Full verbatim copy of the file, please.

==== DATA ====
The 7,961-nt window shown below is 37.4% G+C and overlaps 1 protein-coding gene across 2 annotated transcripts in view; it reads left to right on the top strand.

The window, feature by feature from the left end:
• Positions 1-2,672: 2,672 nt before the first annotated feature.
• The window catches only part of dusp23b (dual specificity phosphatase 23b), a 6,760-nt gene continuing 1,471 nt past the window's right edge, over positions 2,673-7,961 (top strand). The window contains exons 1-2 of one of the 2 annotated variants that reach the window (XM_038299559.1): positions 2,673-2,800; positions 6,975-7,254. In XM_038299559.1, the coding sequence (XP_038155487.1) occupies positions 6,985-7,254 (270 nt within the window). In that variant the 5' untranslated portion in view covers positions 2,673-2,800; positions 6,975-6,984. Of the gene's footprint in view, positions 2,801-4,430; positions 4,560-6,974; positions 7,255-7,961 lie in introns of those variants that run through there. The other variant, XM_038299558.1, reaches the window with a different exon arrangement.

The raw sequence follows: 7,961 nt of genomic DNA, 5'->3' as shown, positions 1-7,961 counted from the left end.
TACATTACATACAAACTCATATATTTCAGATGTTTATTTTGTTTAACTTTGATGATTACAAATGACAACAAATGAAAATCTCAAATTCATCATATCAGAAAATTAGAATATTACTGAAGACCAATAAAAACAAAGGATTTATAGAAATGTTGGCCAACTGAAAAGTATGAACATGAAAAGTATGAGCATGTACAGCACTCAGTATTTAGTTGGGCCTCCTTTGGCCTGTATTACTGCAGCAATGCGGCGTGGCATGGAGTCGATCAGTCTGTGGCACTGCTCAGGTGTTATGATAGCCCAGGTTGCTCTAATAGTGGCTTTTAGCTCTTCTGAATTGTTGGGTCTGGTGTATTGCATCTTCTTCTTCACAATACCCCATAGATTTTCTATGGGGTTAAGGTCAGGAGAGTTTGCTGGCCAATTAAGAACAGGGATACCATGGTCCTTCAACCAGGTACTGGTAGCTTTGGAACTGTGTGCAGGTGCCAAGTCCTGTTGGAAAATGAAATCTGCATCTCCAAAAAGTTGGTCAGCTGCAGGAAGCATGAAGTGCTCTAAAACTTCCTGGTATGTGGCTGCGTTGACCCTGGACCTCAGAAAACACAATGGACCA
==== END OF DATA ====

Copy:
The 7,961-nt window shown below is 37.4% G+C and overlaps 1 protein-coding gene across 2 annotated transcripts in view; it reads left to right on the top strand.

The window, feature by feature from the left end:
• Positions 1-2,672: 2,672 nt before the first annotated feature.
• The window catches only part of dusp23b (dual specificity phosphatase 23b), a 6,760-nt gene continuing 1,471 nt past the window's right edge, over positions 2,673-7,961 (top strand). The window contains exons 1-2 of one of the 2 annotated variants that reach the window (XM_038299559.1): positions 2,673-2,800; positions 6,975-7,254. In XM_038299559.1, the coding sequence (XP_038155487.1) occupies positions 6,985-7,254 (270 nt within the window). In that variant the 5' untranslated portion in view covers positions 2,673-2,800; positions 6,975-6,984. Of the gene's footprint in view, positions 2,801-4,430; positions 4,560-6,974; positions 7,255-7,961 lie in introns of those variants that run through there. The other variant, XM_038299558.1, reaches the window with a different exon arrangement.

The raw sequence follows: 7,961 nt of genomic DNA, 5'->3' as shown, positions 1-7,961 counted from the left end.
TACATTACATACAAACTCATATATTTCAGATGTTTATTTTGTTTAACTTTGATGATTACAAATGACAACAAATGAAAATCTCAAATTCATCATATCAGAAAATTAGAATATTACTGAAGACCAATAAAAACAAAGGATTTATAGAAATGTTGGCCAACTGAAAAGTATGAACATGAAAAGTATGAGCATGTACAGCACTCAGTATTTAGTTGGGCCTCCTTTGGCCTGTATTACTGCAGCAATGCGGCGTGGCATGGAGTCGATCAGTCTGTGGCACTGCTCAGGTGTTATGATAGCCCAGGTTGCTCTAATAGTGGCTTTTAGCTCTTCTGAATTGTTGGGTCTGGTGTATTGCATCTTCTTCTTCACAATACCCCATAGATTTTCTATGGGGTTAAGGTCAGGAGAGTTTGCTGGCCAATTAAGAACAGGGATACCATGGTCCTTCAACCAGGTACTGGTAGCTTTGGAACTGTGTGCAGGTGCCAAGTCCTGTTGGAAAATGAAATCTGCATCTCCAAAAAGTTGGTCAGCTGCAGGAAGCATGAAGTGCTCTAAAACTTCCTGGTATGTGGCTGCGTTGACCCTGGACCTCAGAAAACACAATGGACCA